Bystander video shows an intense elk encounter, sending one man diving for cover and a woman to the ground as a huge set of antlers poked at her.
A trip to Colorado (especially Estes Park) this time of year can be fantastic. The fall colors begin to change, there's a coolness to the mountain air, and the wildlife in the area comes alive during the fall mating season.
Oh, and the elk get extremely unpredictable.
This video shows the unfortunate encounter between one of those unpredictable rutting elk, driven a little bonkers due to the hormones driving through his body, and a seemingly innocent human. Usually these sorts of videos can be written off to a bad decision by the human. This appears a bit more unprovoked, but a bull elk in rut should still be given their space.
Let it serve as a lesson to those visiting or living in an area prone to elk encounters: don't mess with them and keep your distance. You never know when something like this can happen.
Yikes! An angry bull elk attacked a woman in Estes Park, Colorado. It's rutting season for elk, which makes them more aggressive and more likely to attack without being provoked. Video courtesy: Tim and Karen Harrison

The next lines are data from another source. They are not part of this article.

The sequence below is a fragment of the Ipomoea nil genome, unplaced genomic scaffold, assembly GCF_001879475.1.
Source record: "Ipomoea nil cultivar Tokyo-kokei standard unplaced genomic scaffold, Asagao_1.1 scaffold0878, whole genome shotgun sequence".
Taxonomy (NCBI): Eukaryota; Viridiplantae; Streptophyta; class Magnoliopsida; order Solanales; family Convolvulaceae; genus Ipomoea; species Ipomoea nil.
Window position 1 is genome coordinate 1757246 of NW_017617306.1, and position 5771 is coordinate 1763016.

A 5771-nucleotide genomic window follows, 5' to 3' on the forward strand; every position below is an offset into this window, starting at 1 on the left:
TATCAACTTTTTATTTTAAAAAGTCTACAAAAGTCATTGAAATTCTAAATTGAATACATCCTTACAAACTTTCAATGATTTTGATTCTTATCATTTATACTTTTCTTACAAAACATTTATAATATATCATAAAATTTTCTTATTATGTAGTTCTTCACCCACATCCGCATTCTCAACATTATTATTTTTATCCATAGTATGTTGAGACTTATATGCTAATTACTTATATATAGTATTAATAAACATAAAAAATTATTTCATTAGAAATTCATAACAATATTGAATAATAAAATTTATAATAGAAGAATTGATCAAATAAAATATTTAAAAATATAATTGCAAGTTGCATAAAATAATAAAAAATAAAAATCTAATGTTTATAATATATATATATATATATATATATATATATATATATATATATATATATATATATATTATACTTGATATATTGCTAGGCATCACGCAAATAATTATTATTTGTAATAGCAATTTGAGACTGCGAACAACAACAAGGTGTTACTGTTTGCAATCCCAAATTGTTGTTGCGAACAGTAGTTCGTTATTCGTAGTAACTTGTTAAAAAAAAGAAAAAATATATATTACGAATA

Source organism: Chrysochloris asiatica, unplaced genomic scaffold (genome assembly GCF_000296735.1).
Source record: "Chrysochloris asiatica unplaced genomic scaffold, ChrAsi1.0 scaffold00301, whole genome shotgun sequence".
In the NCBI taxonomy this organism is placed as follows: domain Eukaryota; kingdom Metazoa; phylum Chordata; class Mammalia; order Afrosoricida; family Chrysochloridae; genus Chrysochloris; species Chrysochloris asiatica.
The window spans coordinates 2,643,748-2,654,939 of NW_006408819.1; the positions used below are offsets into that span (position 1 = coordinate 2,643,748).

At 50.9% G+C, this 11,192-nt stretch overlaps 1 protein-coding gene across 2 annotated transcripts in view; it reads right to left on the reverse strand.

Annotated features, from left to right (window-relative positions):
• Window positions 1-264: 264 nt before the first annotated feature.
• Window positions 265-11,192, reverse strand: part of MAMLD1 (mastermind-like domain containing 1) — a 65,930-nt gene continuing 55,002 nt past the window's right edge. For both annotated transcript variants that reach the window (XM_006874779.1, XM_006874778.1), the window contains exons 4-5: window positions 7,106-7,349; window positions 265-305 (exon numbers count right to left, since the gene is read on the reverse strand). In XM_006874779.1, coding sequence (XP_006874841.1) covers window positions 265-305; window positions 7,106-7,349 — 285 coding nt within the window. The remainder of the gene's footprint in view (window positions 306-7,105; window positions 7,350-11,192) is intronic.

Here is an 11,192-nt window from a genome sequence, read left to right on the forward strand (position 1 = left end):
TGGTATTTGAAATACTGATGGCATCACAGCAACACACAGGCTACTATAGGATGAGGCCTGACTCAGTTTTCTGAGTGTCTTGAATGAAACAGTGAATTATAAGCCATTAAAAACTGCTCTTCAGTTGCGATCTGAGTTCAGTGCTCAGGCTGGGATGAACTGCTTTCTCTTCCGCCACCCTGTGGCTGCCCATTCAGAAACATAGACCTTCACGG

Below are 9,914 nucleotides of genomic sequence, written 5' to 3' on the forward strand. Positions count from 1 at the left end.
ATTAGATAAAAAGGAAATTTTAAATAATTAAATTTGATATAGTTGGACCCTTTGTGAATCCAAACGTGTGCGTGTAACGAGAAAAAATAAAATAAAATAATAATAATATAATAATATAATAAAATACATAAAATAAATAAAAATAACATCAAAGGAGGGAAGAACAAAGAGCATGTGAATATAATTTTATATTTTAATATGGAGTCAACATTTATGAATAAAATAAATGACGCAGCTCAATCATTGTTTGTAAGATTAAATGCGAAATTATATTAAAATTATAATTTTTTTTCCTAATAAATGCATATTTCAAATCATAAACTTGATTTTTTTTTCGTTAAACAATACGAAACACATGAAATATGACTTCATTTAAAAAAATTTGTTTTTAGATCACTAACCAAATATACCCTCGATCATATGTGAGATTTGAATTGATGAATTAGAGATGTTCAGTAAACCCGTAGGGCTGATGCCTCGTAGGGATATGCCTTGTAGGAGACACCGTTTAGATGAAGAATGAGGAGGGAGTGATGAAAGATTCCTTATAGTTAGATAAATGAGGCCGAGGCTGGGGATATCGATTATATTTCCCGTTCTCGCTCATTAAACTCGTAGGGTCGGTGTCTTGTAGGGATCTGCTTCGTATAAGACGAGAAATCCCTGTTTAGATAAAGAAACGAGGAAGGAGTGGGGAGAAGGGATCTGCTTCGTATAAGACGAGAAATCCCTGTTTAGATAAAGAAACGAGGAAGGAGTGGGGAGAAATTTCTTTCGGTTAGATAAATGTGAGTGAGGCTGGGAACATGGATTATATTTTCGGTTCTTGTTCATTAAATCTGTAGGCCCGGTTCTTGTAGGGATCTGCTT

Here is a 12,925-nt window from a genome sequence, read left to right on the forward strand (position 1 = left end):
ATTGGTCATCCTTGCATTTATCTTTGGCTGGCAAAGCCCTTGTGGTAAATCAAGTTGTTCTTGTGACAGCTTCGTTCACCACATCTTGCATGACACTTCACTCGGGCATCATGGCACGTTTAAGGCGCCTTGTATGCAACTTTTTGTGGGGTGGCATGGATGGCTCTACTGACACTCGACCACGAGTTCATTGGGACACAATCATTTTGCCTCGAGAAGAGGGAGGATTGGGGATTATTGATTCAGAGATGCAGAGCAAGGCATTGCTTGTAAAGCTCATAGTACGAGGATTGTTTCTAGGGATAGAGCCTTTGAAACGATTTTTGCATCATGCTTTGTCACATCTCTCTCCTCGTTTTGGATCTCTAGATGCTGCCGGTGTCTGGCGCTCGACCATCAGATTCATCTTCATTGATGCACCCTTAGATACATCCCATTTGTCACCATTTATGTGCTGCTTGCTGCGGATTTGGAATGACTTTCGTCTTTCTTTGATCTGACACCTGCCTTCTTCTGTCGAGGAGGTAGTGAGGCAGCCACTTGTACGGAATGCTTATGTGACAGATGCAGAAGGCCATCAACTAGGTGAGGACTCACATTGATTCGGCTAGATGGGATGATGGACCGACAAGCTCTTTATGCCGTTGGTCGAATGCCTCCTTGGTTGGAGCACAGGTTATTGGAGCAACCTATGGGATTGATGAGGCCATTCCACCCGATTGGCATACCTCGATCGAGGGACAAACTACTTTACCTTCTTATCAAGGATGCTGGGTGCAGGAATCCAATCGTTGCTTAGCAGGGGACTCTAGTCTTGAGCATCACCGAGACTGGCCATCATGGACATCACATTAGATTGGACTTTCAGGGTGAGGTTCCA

Posted by Q13 FOX on Friday, September 27, 2019
There wasn't much information provided along with the video, other than the Estes Park location. Apparently, a parks worker drove his truck between the woman and the aggressive elk immediately following the attack, but there was not word as to the person's condition.
Estes Park, Colorado is near Rocky Mountain National Park, and known to be one of the likeliest places you'll see a bull or cow elk.
How to avoid an elk attack, and what to do if you can't
Experts say elk attacks can be avoided by keeping your distance, as much as three bus lengths, and watching for aggressive warning signs like grinding teeth or pointed ears. If an elk charges, do not stand your ground and do not attempt to fight back. Immediately move out of the way, preferably behind some sort of obstacle.
No matter how comfortable we may feel in a developed environment, coexistence with wildlife should always be taken into consideration. The elk species was here before we were, and there should be a level of respect within that fact.
Whether you're in Colorado, Idaho, Montana, Wyoming, or any state that holds elk, learn to keep a safe distance at all times, not just the fall breeding season.